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India Story No. 10I graduate. For the last month I have endured two asana classes per day, Sanskrit lessons, philosophy and identification of chakras.  I have cried every day. At the beauty of the place, because my heart is broken, because I am 7 of 7- and mostly ostracized, am exhausted, but I do not want it to end. I want to leave this beach and explore. I want to see the rest of this vast, chaotic nation. But instead I will return to Mumbai with only a day and night to explore. A court date awaits me back in the US. I promise myself that I will return here once the hell of my personal life subsides.But for now, I stand proudly covered in marigold garlands and wooden malas. I am embraced by one of my teachers - the toughest one - in the sunset.Today, months later, and many continents and time zones away - I teach my first yoga class. I make exactly $0 and I don't care.
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I graduate. For the last month I have endured two asana classes per day, Sanskrit lessons, philosophy and identification of chakras.  I have cried every day. At the beauty of the place, because my heart is broken, because I am exhausted, but I do not want it to end. I want to leave this beach and explore. I want to see the rest of this vast, chaotic nation.

But instead I will return to Mumbai with only a day and night to explore. A court date awaits me back in the US. I promise myself that I will return here once the hell of my personal life subsides. But for now, I stand proudly covered in marigold garlands and wooden malas. I am embraced by one of my teachers – the toughest one – in the sunset.

Today, months later, and many continents and time zones away – I teach my first yoga class. I make exactly $0 and I don’t care.

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India Story No.8The Cows. They are everywhere. They slowly amble the streets, seemingly unaware of the traffic, the mobs of people. A bull walks into our speeding tuktuk one night, and just keeps walking. Unaware. The tuktuk driver mourns the sizeable dent to his beloved vehicle. The cows stand in burning garbage piles, gnawing through the bags of waste. They say many die from the ingested plastic in their stomachs. They are small, much smaller than our American cows. Is it because they are not raised to be huge to produce the most meat? They are gentle, and friendly. They allow you to stroke their heads. They are curious, often sticking their heads into the yoga shala. One hangs around the yoga retreat with a bloody hoof. It can not move very fast, and the herd has abandoned it perhaps. I give it love, but I have no way of knowing how to heal it's foot. I cry, and stroke it's head and say "I'm sorry ". Later we inquire about a vet, surely someone can care for this animal? The answer is no. A shelter is for cats and dogs, loved by the ex-pats. The cows belong to locals, they say. So nothing is done. This is India.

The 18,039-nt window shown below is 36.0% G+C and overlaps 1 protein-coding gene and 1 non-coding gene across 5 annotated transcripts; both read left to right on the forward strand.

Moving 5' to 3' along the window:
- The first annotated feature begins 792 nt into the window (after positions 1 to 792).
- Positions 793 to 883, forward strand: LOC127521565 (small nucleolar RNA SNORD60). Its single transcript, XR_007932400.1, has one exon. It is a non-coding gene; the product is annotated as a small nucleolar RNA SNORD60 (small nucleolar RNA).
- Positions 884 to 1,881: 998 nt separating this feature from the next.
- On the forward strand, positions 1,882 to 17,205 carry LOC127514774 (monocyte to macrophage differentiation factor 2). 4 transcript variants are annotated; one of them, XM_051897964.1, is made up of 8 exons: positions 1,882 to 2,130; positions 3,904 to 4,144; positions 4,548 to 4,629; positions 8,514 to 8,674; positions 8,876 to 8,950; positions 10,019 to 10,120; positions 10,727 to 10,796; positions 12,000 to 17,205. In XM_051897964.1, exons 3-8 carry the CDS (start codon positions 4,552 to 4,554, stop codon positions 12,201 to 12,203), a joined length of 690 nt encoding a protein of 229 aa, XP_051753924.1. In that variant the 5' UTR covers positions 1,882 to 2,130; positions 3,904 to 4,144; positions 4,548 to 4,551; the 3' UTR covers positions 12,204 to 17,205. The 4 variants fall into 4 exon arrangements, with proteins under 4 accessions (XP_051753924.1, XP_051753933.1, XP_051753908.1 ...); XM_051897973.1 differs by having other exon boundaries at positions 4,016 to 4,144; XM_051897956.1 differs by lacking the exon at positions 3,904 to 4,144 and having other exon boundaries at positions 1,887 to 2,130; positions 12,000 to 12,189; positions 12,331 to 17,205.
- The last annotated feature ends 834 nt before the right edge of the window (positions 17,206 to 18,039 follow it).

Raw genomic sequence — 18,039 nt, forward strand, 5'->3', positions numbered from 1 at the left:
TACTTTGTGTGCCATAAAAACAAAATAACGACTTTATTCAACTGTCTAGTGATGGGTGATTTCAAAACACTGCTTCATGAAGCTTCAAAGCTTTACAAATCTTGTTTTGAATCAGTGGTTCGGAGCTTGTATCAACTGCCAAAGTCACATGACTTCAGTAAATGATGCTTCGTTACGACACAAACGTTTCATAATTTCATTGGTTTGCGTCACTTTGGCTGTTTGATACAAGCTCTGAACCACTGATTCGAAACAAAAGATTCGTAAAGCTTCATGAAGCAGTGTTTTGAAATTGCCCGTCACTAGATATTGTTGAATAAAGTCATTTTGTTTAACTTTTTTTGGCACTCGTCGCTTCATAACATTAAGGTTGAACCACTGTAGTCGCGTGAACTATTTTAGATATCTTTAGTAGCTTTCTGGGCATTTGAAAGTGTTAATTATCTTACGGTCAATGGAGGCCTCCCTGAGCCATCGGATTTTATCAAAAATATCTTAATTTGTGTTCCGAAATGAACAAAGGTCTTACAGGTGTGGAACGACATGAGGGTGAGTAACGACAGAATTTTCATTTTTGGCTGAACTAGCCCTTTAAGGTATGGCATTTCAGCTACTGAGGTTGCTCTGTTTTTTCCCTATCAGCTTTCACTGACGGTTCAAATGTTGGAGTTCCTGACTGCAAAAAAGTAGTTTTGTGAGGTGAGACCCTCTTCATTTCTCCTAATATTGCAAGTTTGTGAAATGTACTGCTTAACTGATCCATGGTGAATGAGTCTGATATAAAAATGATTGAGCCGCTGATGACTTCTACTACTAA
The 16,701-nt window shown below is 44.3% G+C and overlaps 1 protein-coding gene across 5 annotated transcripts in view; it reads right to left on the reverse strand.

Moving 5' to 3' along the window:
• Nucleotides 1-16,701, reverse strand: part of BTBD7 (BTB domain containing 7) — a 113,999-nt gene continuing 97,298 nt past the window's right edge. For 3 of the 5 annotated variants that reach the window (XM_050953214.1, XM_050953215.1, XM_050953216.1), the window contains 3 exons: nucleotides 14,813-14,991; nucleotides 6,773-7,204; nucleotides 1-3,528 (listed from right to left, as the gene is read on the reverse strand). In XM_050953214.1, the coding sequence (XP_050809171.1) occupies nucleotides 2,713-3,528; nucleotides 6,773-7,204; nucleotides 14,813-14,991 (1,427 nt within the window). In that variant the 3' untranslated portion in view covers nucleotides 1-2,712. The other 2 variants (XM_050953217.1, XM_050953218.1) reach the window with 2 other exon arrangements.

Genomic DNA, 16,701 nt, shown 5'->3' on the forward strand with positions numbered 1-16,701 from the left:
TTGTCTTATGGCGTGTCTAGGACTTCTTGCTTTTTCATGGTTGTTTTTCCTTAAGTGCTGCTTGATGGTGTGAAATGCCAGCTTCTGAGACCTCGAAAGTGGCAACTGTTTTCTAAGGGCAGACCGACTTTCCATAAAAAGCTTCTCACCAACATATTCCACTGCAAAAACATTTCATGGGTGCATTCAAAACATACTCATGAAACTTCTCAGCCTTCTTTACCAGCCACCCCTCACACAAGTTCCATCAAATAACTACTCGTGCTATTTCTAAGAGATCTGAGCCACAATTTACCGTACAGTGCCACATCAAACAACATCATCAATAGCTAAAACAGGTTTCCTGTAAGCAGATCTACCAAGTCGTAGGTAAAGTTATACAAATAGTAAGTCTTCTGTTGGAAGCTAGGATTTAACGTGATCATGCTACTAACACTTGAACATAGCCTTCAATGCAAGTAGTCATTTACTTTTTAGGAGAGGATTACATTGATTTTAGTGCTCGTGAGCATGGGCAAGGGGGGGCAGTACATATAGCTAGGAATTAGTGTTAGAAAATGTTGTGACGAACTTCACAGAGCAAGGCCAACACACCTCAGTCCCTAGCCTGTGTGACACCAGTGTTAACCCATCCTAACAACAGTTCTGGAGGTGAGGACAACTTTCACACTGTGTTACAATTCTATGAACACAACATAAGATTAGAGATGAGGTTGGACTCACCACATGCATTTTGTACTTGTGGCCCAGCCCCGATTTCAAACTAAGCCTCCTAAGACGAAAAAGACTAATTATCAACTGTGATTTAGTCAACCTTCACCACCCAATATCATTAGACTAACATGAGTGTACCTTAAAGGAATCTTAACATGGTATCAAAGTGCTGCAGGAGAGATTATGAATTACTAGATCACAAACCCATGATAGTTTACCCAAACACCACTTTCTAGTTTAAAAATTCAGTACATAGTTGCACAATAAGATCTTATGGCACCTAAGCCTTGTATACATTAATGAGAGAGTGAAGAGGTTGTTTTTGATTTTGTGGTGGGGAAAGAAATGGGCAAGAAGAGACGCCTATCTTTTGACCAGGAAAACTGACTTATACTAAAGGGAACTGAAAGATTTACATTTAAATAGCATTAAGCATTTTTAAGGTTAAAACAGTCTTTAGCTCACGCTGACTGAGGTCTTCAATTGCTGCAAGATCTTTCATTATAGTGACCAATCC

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The Cows. They are everywhere. They slowly amble the streets, seemingly unaware of the traffic, the mobs of people. A bull walks into our speeding tuktuk one night, and just keeps walking. Unaware. The tuktuk driver mourns the sizeable dent to his beloved vehicle.

The cows stand in burning garbage piles, gnawing through the bags of waste. They say many die from the ingested plastic in their stomachs. They are small, much smaller than our American cows. Is it because they are not raised to be huge to produce the most meat? They are gentle, and friendly. They allow you to stroke their heads.

They are curious, often sticking their heads into the yoga shala. One hangs around the yoga retreat with a bloody hoof. It can not move very fast, and the herd has abandoned it perhaps. I give it love, but I have no way of knowing how to heal it’s foot. I cry, and stroke it’s head and say “I’m sorry “. Later we inquire about a vet, surely someone can care for this animal? The answer is no. A shelter is for cats and dogs, loved by the ex-pats. The cows belong to locals, they say. So nothing is done. This is India.

Goa_Teacher_Training_351

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I never spoke to these boys. They spoke little English, and I speak no Hindi. They live at the Temple of Hanuman in Goa. I do not know what they study. Will they become priests, and live within the crumbling confines of temple grounds? I do not know.

Before meeting them, an elderly priest popped up and offered me a tour of the temple grounds. Most of the tour involved him suggesting I make a donation. (I did) He had lived there for 25 years. He had a wife and children at home. Somewhere. How lonely. For him, and for his wife. Will these boys lead the same life – split between temple and village life?